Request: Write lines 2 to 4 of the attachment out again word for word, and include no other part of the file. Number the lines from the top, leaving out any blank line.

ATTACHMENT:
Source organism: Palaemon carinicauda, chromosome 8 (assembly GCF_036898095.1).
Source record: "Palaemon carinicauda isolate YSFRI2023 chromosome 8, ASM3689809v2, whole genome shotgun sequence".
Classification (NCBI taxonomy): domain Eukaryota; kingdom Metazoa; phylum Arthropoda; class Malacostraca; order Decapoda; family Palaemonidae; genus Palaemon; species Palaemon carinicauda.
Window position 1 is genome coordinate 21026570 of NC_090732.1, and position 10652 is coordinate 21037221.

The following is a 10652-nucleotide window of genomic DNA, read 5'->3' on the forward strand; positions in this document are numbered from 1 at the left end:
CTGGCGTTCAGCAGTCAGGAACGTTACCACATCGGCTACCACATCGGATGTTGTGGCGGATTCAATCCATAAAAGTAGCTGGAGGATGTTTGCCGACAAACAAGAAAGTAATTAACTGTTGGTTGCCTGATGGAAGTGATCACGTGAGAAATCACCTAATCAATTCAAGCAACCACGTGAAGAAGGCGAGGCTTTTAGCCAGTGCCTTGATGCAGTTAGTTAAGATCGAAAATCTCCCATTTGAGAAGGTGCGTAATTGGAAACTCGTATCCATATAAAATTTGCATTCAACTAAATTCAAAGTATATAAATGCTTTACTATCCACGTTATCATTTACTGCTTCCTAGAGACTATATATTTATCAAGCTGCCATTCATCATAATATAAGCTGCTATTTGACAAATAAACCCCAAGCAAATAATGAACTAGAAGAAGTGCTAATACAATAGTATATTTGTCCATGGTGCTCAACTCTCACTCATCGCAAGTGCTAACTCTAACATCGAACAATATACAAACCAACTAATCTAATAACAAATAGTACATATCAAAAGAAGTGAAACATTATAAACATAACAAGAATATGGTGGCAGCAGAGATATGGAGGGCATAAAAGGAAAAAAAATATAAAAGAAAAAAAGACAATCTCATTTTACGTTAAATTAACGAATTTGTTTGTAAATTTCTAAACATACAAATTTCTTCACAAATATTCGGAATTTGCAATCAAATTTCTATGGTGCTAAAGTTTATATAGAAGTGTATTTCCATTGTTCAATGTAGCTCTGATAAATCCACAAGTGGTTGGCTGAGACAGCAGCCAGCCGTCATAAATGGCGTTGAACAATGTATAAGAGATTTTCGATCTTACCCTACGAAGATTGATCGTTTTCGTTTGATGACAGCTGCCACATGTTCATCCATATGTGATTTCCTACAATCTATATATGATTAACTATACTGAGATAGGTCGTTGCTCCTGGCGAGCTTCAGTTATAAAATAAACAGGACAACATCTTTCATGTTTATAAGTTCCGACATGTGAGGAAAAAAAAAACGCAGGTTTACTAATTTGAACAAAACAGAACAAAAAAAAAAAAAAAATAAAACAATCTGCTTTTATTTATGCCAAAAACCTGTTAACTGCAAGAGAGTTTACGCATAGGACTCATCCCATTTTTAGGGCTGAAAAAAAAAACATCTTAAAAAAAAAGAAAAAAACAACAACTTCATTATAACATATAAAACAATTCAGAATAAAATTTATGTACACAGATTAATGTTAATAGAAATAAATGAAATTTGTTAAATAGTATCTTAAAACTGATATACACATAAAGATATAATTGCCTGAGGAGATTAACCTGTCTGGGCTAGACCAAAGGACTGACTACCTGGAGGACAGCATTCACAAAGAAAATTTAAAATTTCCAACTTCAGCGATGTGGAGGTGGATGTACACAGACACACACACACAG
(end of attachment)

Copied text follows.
Source record: "Palaemon carinicauda isolate YSFRI2023 chromosome 8, ASM3689809v2, whole genome shotgun sequence".
Classification (NCBI taxonomy): domain Eukaryota; kingdom Metazoa; phylum Arthropoda; class Malacostraca; order Decapoda; family Palaemonidae; genus Palaemon; species Palaemon carinicauda.
Window position 1 is genome coordinate 21026570 of NC_090732.1, and position 10652 is coordinate 21037221.